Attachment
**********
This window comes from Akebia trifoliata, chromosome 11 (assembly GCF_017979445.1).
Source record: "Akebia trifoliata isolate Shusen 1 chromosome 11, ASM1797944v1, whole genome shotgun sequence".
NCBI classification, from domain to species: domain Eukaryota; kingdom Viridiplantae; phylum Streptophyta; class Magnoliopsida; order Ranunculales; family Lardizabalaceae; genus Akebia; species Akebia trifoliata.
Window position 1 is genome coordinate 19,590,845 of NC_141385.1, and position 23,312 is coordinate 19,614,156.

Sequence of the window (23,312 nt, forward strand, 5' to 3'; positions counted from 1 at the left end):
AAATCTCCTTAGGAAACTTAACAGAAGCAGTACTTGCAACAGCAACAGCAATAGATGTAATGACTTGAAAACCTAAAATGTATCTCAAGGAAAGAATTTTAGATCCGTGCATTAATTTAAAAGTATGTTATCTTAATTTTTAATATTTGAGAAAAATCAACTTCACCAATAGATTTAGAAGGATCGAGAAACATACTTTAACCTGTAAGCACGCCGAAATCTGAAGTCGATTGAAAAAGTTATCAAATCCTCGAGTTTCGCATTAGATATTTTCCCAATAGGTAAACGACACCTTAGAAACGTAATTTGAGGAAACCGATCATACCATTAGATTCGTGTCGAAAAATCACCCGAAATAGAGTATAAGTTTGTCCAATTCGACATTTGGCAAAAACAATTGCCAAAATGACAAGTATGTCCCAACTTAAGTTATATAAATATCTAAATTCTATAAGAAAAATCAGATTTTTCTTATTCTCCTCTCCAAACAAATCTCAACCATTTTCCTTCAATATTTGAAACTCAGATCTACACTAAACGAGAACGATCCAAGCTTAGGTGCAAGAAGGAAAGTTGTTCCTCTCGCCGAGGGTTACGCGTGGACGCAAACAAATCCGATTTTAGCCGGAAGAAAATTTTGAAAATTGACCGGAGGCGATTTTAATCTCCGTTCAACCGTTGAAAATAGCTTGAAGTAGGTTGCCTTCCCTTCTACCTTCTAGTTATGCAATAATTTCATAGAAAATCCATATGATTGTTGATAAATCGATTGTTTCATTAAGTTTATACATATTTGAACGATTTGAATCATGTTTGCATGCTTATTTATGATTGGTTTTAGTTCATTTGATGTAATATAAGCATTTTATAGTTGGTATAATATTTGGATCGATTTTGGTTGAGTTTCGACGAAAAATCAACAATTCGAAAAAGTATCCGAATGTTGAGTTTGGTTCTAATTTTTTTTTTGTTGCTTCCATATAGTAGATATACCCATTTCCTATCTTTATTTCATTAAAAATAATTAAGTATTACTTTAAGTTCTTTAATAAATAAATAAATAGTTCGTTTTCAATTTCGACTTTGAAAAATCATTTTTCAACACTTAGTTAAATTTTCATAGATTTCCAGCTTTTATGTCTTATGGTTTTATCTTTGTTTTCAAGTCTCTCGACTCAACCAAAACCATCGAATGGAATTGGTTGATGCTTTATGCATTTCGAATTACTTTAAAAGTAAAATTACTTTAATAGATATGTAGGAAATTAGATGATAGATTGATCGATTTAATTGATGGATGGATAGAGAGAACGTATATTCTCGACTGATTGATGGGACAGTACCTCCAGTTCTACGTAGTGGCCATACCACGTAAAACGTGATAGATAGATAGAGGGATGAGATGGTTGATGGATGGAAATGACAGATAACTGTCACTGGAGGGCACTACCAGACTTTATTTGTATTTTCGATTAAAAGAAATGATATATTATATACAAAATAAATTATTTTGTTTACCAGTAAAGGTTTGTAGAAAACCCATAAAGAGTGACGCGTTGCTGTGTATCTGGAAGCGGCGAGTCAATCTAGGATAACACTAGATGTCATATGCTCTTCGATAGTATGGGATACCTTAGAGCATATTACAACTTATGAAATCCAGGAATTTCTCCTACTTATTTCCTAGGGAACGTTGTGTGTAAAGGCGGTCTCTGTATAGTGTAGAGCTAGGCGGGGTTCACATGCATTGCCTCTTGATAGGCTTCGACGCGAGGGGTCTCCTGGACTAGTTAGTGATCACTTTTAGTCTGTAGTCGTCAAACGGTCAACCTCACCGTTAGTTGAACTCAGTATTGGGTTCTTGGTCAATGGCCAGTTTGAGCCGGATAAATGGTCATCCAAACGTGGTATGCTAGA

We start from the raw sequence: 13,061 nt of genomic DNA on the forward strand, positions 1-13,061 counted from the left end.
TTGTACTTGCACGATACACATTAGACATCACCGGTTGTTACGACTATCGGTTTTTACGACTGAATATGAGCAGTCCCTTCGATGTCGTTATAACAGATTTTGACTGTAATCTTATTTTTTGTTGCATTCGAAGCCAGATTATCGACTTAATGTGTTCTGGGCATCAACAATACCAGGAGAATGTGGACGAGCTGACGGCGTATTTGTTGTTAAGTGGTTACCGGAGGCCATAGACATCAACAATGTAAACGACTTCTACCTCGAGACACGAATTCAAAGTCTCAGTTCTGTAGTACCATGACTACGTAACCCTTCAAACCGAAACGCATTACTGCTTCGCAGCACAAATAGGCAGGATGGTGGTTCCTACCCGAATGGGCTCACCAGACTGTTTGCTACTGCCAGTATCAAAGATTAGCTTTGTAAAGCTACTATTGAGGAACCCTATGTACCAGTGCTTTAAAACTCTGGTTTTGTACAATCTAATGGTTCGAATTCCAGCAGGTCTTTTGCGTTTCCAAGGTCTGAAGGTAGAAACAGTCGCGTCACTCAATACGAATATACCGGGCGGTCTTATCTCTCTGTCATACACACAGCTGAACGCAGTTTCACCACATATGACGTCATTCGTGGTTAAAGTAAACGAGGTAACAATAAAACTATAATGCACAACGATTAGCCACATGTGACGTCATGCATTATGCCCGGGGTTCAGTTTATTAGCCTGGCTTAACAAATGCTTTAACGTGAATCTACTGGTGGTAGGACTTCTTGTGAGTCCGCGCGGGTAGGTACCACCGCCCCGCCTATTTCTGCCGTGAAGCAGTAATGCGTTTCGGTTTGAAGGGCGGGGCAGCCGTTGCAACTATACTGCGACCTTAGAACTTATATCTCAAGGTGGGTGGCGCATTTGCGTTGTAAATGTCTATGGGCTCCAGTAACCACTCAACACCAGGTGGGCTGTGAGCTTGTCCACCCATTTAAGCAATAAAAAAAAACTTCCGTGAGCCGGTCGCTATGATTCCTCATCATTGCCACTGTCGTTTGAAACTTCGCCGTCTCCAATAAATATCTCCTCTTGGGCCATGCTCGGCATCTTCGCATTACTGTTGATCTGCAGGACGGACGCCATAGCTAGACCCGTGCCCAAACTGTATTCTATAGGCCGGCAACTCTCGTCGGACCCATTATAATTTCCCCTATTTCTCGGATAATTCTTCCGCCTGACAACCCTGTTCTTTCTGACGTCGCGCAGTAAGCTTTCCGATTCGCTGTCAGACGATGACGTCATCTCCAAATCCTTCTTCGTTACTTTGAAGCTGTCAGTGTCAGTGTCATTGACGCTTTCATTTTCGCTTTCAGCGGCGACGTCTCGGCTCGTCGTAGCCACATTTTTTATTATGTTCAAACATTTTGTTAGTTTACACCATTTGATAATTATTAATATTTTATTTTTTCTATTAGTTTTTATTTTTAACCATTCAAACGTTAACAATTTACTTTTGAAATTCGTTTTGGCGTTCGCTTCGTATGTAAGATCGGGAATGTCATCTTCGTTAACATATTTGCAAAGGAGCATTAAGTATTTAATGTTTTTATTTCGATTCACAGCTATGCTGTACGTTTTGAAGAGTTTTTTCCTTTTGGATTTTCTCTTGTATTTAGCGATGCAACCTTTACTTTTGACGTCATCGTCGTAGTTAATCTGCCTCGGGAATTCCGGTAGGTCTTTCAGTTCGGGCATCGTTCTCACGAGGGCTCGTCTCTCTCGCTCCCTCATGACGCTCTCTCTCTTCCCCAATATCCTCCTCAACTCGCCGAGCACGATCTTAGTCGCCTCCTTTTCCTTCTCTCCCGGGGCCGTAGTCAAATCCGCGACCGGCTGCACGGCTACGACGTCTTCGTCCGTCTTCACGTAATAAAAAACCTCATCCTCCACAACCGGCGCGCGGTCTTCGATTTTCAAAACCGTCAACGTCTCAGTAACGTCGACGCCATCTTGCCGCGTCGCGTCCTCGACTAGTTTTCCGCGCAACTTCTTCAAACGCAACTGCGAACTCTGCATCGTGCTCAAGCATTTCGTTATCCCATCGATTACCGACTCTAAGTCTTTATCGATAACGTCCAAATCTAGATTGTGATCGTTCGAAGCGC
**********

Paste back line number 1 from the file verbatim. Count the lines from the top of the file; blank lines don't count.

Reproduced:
This window comes from Akebia trifoliata, chromosome 11 (assembly GCF_017979445.1).